February 1994
Volume 35, Issue 2
Free
Articles  |   February 1994
Induction of cataract-like changes in rat lens epithelial explants by transforming growth factor beta.
Author Affiliations
  • J Liu
    Department of Anatomy and Histology, University of Sydney, NSW, Australia.
  • A M Hales
    Department of Anatomy and Histology, University of Sydney, NSW, Australia.
  • C G Chamberlain
    Department of Anatomy and Histology, University of Sydney, NSW, Australia.
  • J W McAvoy
    Department of Anatomy and Histology, University of Sydney, NSW, Australia.
Investigative Ophthalmology & Visual Science February 1994, Vol.35, 388-401. doi:
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    • Get Citation

      J Liu, A M Hales, C G Chamberlain, J W McAvoy; Induction of cataract-like changes in rat lens epithelial explants by transforming growth factor beta.. Invest. Ophthalmol. Vis. Sci. 1994;35(2):388-401.

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      © ARVO (1962-2015); The Authors (2016-present)

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Abstract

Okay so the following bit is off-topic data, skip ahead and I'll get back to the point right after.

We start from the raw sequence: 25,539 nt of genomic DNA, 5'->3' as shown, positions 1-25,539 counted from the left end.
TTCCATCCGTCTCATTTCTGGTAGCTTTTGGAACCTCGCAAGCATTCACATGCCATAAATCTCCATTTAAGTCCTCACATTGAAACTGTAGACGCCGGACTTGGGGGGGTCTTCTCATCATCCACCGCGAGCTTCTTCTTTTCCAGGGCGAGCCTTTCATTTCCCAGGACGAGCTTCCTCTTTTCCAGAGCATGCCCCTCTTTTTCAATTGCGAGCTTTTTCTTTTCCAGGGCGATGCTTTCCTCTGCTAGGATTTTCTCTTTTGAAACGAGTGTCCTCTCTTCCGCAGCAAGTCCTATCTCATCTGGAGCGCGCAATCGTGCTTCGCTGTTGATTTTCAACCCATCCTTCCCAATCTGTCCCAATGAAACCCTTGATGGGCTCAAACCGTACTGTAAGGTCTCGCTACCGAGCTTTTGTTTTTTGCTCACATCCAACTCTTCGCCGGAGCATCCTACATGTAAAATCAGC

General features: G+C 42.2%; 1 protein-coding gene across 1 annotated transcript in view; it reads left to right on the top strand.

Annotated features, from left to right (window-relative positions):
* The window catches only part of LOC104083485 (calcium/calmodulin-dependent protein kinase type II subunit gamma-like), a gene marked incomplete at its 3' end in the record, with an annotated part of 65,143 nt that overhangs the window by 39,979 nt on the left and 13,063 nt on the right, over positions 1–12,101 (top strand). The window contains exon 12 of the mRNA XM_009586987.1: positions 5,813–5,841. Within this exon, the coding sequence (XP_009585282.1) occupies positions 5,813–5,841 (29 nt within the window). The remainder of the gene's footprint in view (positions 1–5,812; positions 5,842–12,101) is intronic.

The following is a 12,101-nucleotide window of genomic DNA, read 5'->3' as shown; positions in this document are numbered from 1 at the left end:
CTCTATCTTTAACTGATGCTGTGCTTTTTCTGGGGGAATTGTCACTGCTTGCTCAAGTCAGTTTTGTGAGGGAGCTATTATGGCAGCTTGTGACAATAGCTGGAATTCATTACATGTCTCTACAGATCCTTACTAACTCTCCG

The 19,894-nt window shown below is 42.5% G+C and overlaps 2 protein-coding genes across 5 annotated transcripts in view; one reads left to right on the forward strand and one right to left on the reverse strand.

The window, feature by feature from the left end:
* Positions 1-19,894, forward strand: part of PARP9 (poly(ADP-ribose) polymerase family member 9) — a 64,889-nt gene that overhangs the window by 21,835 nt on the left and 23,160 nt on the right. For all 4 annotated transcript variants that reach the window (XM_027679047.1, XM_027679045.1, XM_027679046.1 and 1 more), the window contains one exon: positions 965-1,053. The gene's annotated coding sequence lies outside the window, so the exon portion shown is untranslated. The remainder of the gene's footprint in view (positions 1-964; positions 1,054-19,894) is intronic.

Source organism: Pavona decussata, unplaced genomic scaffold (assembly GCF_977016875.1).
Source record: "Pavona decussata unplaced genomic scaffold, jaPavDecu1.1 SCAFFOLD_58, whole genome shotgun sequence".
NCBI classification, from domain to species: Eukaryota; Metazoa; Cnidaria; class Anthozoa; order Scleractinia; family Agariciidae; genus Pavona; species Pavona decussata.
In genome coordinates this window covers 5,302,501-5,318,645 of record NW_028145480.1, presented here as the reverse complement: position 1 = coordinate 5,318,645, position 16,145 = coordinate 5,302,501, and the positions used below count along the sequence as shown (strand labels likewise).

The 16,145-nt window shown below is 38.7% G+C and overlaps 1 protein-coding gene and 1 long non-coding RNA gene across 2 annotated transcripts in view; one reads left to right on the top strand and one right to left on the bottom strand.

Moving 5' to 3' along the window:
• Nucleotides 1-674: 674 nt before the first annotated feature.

PURPOSE: To investigate the possible role of transforming growth factor beta (TGF beta) in lens development and growth, the authors studied the influence of TGF beta, alone and in combination with fibroblast growth factor (FGF), on lens epithelial explants. METHODS: Lens explants were prepared from both postnatal and adult rats, and changes during 5 days of culture with growth factor(s) were monitored by light and electron microscopy, immunolocalization of laminin, heparan sulfate proteoglycan and fiber-specific crystallins, and crystallin enzyme-linked immunosorbent assays. RESULTS: TGF beta induced cells in explants to undergo an extensive and rapid elongation with features that distinguished it from FGF-induced fiber differentiation. TGF beta also induced accumulation of extracellular matrix, capsule wrinkling, cell death by apoptosis, and distinctive arrangements of cells. Standard explants from 10-day-old rats responded to TGF beta only in the presence of FGF. Comparable explants from adult rats or from 21-day-old rats (cultured on a laminin substratum) responded readily to TGF beta whether or not FGF was present. CONCLUSIONS: First, these results suggest a role for TGF beta in regulating normal processes in lens cells such as the production of extracellular matrix and capsule formation. Second, because many of the changes induced by TGF beta resembled changes reported to occur during the formation of various kinds of subcapsular cataracts, the results suggest that detailed studies of factors that influence the ability of lens cells to respond to TGF beta and the bioavailability of TGF beta in the ocular media may provide important insights into the etiology of some forms of cataract.

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